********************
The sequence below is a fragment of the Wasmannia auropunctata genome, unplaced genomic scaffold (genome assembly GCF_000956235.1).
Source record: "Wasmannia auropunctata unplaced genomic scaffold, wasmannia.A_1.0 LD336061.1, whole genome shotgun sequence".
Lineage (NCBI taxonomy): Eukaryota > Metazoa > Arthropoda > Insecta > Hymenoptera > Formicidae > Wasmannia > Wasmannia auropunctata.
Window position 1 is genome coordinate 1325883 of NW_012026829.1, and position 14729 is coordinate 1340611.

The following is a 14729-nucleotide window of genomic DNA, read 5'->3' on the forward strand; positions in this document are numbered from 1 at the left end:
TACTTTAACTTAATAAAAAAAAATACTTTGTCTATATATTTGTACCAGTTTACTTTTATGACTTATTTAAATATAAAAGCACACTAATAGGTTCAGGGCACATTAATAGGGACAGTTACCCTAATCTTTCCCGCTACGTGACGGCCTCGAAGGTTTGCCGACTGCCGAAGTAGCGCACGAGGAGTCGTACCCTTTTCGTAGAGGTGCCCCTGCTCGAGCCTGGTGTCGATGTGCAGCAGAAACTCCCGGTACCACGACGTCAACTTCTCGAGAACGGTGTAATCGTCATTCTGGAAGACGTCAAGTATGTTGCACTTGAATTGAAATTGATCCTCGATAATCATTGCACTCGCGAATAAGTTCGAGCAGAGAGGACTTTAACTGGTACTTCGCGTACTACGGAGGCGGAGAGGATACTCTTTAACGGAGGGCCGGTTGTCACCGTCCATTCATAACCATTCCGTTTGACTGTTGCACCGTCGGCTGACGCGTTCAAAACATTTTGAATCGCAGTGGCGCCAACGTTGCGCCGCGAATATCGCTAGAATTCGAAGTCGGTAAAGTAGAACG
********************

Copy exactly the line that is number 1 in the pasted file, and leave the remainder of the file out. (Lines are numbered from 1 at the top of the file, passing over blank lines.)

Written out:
The sequence below is a fragment of the Wasmannia auropunctata genome, unplaced genomic scaffold (genome assembly GCF_000956235.1).